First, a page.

Continuous association of cadherin with β-catenin requires the non-receptor tyrosine-kinase Fer

Gang Xu, Andrew W B Craig, Peter Greer, Matthew Miller, Panagiotis Z Anastasiadis, Jack Lilien, Janne Balsamo

Research output: Contribution to journalArticle

106 Citations (Scopus)

Abstract

The function of Type 1, classic cadherins depends on their association with the actin cytoskeleton, a connection mediated by α - and β-catenin. The phosphorylation state of β-catenin is crucial for its association with cadherin and thus the association of cadherin with the cytoskeleton. We now show that the phosphorylation of β-catenin is regulated by the combined activities of the tyrosine kinase Fer and the tyrosine phosphatase PTP1B. Fer phosphorylates PTP1B at tyrosine 152, regulating its binding to cadherin and the continuous dephosphorylation of β-catenin at tyrosine 654. Fer interacts with cadherin indirectly, through p120ctn. We have mapped the interaction domains of Fer and p120ctn and peptides corresponding to these sequences release Fer from p120ctn in vitro and in live cells, resulting in loss of cadherin-associated PTP1B, an increase in the pool of tyrosine phosphorylated β-catenin and loss of cadherin adhesion function. The effect of the peptides is lost when a β-catenin mutant with a substitution at tyrosine 654 is introduced into cells. Thus, Fer phosphorylates PTP1B at tyrosine 152 enabling it to bind to the cytoplasmic domain of cadherin, where it maintains β-catenin in a dephosphorylated state. Cultured fibroblasts from mouse embryos targeted with a kinase-inactivating ferD743R mutation have lost cadherin-associated PTP1B and β-catenin, as well as localization of cadherin and β-catenin in areas of cell-cell contacts. Expression of wild-type Fer or culture in epidermal growth factor restores the cadherin complex and localization at cell-cell contacts.

Original languageEnglish (US)
Pages (from-to)3207-3219
Number of pages13
JournalJournal of Cell Science
Volume117
Issue number15
DOIs
StatePublished - Jul 1 2004

Fingerprint

Catenins
Cadherins
Protein-Tyrosine Kinases
Tyrosine
Phosphorylation
Peptides
Cytoskeleton
Actin Cytoskeleton
Phosphoric Monoester Hydrolases
Epidermal Growth Factor
Phosphotransferases
Embryonic Structures
Fibroblasts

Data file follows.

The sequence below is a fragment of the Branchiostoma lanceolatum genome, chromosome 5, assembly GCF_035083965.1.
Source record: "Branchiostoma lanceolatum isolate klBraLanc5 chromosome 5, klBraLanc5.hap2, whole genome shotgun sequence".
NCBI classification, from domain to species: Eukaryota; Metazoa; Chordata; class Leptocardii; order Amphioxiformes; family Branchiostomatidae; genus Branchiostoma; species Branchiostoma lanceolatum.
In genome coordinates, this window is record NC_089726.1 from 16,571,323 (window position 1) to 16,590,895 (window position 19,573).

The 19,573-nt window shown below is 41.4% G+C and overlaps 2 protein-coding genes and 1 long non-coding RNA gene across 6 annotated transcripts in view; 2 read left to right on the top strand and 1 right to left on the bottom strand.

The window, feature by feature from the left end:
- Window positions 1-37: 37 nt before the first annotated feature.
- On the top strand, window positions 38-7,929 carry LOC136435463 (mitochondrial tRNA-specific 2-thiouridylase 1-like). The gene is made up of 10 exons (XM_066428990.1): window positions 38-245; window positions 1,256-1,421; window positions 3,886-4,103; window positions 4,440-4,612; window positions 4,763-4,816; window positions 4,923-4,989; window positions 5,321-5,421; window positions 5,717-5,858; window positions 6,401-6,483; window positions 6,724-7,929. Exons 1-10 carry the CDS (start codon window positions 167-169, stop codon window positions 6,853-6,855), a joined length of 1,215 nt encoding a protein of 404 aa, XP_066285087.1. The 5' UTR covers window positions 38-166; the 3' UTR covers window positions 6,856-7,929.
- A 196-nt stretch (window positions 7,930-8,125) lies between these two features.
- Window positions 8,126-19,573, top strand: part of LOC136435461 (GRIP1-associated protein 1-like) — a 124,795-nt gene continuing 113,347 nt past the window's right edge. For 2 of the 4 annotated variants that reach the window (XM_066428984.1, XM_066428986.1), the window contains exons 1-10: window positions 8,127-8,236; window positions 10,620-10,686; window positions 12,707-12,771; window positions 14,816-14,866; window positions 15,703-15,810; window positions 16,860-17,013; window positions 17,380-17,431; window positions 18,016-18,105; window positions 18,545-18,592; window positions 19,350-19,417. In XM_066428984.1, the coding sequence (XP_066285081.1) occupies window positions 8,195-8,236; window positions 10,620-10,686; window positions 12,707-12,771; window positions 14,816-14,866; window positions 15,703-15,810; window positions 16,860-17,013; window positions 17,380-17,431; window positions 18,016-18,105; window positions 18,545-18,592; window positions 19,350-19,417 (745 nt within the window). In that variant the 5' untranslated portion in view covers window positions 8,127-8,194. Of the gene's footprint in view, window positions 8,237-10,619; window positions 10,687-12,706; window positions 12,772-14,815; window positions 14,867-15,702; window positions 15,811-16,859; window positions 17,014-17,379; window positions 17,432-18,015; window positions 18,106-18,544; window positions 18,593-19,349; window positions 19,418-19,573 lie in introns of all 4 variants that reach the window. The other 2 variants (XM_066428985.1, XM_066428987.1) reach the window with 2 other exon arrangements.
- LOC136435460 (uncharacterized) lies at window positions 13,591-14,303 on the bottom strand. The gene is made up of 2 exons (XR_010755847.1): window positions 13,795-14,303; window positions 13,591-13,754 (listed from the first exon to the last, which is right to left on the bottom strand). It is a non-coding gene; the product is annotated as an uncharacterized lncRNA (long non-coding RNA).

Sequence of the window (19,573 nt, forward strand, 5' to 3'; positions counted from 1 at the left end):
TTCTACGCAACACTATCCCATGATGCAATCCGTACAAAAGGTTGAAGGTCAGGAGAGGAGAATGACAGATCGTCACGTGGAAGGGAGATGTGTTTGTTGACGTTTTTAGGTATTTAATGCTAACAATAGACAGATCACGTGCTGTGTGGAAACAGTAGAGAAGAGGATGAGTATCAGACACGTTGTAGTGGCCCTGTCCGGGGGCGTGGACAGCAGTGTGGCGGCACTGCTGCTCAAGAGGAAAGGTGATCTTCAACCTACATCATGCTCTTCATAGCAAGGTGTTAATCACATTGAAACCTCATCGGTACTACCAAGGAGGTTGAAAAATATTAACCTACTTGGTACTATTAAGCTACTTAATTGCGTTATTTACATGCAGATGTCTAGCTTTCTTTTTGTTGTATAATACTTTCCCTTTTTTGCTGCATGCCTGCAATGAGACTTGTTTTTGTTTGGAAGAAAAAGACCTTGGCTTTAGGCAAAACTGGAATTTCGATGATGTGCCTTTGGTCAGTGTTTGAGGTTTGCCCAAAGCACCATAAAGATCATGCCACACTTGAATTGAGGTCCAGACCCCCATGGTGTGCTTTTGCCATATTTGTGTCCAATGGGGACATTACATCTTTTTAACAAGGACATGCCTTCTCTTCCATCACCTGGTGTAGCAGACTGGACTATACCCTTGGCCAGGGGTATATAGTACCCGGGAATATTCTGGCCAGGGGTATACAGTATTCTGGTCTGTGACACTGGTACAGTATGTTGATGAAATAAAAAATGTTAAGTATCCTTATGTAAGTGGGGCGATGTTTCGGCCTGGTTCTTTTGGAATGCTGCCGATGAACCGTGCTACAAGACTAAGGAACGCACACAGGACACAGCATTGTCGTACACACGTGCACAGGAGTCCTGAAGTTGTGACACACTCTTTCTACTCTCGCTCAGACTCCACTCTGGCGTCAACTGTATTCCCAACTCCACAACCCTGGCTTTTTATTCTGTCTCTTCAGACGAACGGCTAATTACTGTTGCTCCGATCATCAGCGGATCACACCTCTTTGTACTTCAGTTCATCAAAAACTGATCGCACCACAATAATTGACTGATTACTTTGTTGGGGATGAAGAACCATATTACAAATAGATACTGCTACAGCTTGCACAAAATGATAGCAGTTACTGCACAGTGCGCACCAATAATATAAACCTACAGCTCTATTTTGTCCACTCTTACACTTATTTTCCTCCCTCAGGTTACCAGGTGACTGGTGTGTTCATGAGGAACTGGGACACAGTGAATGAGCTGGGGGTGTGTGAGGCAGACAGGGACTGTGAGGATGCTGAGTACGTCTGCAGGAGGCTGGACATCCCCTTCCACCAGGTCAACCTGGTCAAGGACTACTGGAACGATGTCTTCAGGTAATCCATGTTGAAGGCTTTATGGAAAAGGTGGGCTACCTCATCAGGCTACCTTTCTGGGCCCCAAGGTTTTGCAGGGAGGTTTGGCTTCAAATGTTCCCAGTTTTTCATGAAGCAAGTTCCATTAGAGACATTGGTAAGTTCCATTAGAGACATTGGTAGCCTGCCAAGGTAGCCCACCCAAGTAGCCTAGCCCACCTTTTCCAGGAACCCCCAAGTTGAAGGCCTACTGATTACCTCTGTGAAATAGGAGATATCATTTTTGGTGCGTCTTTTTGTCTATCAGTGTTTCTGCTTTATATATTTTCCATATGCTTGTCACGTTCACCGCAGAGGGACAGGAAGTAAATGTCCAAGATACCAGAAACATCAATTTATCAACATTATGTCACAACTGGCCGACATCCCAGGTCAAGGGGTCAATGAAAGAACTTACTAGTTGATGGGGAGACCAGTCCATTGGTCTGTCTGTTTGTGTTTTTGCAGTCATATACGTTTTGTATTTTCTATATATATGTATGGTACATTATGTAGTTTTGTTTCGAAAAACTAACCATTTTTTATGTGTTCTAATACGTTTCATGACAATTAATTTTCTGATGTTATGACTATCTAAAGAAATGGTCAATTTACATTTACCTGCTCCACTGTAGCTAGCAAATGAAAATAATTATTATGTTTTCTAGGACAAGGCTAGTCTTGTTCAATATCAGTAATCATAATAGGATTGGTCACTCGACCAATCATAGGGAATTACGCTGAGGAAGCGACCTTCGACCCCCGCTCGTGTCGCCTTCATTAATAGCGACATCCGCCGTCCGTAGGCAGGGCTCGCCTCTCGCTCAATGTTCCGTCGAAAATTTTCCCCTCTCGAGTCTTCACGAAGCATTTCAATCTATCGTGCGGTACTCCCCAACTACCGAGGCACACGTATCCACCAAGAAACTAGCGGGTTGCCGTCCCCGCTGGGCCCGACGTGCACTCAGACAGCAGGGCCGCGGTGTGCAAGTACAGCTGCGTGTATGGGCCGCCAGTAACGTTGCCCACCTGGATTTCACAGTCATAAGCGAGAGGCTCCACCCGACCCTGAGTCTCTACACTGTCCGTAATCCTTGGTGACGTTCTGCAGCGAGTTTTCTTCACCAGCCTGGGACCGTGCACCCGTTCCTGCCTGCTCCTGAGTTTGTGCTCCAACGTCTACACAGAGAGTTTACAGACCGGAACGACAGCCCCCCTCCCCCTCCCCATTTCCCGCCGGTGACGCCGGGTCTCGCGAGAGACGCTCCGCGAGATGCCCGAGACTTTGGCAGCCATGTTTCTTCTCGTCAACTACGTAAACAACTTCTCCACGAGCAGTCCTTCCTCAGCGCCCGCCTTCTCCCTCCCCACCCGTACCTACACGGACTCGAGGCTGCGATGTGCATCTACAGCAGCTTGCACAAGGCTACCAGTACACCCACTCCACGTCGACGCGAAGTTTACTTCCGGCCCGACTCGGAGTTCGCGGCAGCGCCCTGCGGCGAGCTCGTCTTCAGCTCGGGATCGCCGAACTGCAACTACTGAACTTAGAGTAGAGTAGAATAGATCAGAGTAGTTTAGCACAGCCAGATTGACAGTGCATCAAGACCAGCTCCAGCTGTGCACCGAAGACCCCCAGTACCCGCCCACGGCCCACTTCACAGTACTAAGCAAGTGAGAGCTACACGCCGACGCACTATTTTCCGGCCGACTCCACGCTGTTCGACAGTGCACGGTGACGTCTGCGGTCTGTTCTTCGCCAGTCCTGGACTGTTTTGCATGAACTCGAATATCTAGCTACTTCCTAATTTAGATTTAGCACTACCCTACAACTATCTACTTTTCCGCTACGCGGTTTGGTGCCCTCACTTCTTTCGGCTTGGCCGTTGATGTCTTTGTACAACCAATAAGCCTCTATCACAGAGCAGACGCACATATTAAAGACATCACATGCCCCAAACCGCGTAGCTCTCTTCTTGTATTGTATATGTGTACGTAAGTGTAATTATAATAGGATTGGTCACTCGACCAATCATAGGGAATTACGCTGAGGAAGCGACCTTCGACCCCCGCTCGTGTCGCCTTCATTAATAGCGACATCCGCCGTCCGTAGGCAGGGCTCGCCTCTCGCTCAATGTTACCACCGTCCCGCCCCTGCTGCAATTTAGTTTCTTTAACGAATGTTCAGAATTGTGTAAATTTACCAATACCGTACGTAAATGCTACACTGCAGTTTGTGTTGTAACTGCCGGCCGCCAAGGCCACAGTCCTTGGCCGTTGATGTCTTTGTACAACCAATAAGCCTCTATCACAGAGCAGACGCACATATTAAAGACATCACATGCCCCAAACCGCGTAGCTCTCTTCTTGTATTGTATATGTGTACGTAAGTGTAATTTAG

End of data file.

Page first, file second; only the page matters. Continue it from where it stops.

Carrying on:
Keywords

  • β-Catenin
  • Adhesion
  • Cadherin
  • Fer tyrosine kinase
  • PTP1B tyrosine phosphatase

ASJC Scopus subject areas

  • Cell Biology

Cite this

Continuous association of cadherin with β-catenin requires the non-receptor tyrosine-kinase Fer. / Xu, Gang; Craig, Andrew W B; Greer, Peter; Miller, Matthew; Anastasiadis, Panagiotis Z; Lilien, Jack; Balsamo, Janne.

In: Journal of Cell Science, Vol. 117, No. 15, 01.07.2004, p. 3207-3219.

Research output: Contribution to journalArticle

Xu, Gang ; Craig, Andrew W B ; Greer, Peter ; Miller, Matthew ; Anastasiadis, Panagiotis Z ; Lilien, Jack ; Balsamo, Janne. / Continuous association of cadherin with β-catenin requires the non-receptor tyrosine-kinase Fer. In: Journal of Cell Science. 2004 ; Vol. 117, No. 15. pp. 3207-3219.
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AB - The function of Type 1, classic cadherins depends on their association with the actin cytoskeleton, a connection mediated by α - and β-catenin. The phosphorylation state of β-catenin is crucial for its association with cadherin and thus the association of cadherin with the cytoskeleton. We now show that the phosphorylation of β-catenin is regulated by the combined activities of the tyrosine kinase Fer and the tyrosine phosphatase PTP1B. Fer phosphorylates PTP1B at tyrosine 152, regulating its binding to cadherin and the continuous dephosphorylation of β-catenin at tyrosine 654. Fer interacts with cadherin indirectly, through p120ctn. We have mapped the interaction domains of Fer and p120ctn and peptides corresponding to these sequences release Fer from p120ctn in vitro and in live cells, resulting in loss of cadherin-associated PTP1B, an increase in the pool of tyrosine phosphorylated β-catenin and loss of cadherin adhesion function. The effect of the peptides is lost when a β-catenin mutant with a substitution at tyrosine 654 is introduced into cells. Thus, Fer phosphorylates PTP1B at tyrosine 152 enabling it to bind to the cytoplasmic domain of cadherin, where it maintains β-catenin in a dephosphorylated state. Cultured fibroblasts from mouse embryos targeted with a kinase-inactivating ferD743R mutation have lost cadherin-associated PTP1B and β-catenin, as well as localization of cadherin and β-catenin in areas of cell-cell contacts. Expression of wild-type Fer or culture in epidermal growth factor restores the cadherin complex and localization at cell-cell contacts.

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